We headed into the descent and this is where I seem to shine. Even though I reflexively tense up when I feel overwhelmed technically, and I find high speed descents on tight mountain passes to be very overwhelming, I have been focusing consistently on my technique. When I’m taking corners I check in with my whole body to see where I am on the bicycle: Where is my weight? Where is my focus? My hand position? Am I leaned in or upright? Do I extend my inside knee? How close does my line take me to the edge of my lane? Was I able to adjust mid turn? Could I have pedaled this corner? Braked later or lighter? In barely a month’s time I have gotten so much faster on my descents that my team mates are starting to have trouble keeping up. This is good.

And it is not just the corners that I’m taking faster. I seem to have an ability to fly on the flats that even the boys in my group don’t possess. I burn out faster than they do still, and if they try to sprint and over take me then I will most surely drop behind, but I don’t let up. I push it and I hold it. My eyes become fierce, my form light and compact. The world around me hums and blurs until there is just me and the road and perhaps the wheel I am chasing. It’s an intense and dangerous place to be in, but that is where the beast lives.

With the power of the beast I dropped frumps no less than three times today. I’m feeling very smug about it.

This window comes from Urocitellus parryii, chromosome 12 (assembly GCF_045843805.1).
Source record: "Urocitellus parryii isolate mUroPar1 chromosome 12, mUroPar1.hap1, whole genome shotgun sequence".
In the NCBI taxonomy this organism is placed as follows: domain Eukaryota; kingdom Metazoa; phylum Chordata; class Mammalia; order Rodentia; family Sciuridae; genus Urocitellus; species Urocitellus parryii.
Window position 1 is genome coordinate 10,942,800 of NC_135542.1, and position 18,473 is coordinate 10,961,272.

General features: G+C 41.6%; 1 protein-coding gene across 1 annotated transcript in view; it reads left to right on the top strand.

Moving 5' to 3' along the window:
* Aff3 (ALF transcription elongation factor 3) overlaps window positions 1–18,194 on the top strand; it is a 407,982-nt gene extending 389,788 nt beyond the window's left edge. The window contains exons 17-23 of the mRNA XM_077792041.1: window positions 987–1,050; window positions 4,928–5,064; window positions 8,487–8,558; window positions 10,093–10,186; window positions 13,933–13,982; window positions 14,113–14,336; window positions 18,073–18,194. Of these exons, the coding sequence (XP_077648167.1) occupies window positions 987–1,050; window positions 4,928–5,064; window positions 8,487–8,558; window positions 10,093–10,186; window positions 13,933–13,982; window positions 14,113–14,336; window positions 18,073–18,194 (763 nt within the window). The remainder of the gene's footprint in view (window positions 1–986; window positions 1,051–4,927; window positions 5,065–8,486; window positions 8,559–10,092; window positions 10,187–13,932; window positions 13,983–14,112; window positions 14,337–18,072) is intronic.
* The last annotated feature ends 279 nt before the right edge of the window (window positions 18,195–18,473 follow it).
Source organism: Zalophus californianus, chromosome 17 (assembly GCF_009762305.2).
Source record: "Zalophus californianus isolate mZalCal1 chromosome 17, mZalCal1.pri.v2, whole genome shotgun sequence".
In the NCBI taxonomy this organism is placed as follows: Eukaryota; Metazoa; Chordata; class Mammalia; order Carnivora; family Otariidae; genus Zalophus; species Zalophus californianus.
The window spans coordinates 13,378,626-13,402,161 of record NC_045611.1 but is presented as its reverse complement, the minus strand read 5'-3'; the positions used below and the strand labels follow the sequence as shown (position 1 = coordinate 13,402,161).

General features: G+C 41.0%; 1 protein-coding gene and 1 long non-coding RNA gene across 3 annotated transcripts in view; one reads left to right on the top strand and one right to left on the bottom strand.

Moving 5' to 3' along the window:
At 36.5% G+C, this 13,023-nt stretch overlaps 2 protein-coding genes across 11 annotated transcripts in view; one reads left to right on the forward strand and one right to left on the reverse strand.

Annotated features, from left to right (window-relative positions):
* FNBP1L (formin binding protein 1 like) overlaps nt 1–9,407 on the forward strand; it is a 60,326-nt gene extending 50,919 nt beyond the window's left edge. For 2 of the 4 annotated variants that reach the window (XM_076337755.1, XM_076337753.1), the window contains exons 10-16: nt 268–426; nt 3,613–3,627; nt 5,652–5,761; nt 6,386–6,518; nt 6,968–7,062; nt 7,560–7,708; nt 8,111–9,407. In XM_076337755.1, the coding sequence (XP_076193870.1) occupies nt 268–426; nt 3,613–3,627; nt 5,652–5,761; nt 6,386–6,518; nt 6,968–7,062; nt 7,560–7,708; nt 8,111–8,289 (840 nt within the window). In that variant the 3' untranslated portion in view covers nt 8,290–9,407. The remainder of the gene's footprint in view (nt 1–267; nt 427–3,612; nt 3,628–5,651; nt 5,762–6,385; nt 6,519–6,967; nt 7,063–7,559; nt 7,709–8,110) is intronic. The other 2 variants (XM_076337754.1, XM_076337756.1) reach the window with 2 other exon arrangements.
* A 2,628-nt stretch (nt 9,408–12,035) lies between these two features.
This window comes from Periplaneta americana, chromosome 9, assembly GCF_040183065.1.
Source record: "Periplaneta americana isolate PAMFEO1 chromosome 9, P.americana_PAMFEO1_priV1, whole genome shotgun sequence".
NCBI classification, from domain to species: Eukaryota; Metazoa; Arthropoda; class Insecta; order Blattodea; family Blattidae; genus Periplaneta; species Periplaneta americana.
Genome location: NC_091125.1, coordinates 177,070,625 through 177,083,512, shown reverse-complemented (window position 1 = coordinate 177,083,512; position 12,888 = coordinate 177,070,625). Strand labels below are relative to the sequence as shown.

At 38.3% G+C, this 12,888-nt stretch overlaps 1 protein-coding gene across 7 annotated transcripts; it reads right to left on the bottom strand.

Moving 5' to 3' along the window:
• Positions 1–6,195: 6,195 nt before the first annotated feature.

After pracitce Kamiya-san talked with me a bit about my form and my training and where I should put my focus. The man has incredible patience with me. He is just a spring of information and he just lets it flow whenever I ask. I love it.

Coming home I met with my neighbor, a former marine and sniper. We talked about the power of the human will. Apparently in the marines they teach their cadets that the power of will is strong enough to control the body and overcome any emotion. I don’t believe in overcoming emotions, though I know it is possible. As he was talking to me what I heard him say was

The human mind and the human heart is stronger than any circumstance you can find yourself in. If you want to be the champion hard enough, no one will be able to stop you.

As an old woman, or so the journalists who cover professional cycling would want me to believe I am, I am starting this journey at a serious disadvantage to the young’uns who have been nurtured and sculpted since puberty for their sport. Sports science would have me believe that it’s too late for me, that my body’s ability to produce power is already in decline, that my timer has run out and that I’ll never make it. But I don’t believe in science. I believe in myself. All I have to hang on to is this aching, burning desire to range free over the roads, chasing down my rivals and devouring them with the pure animalistic hunger that keeps my heart beating and my legs churning.

Today I learned that even though that may be all I have, it is really all I need.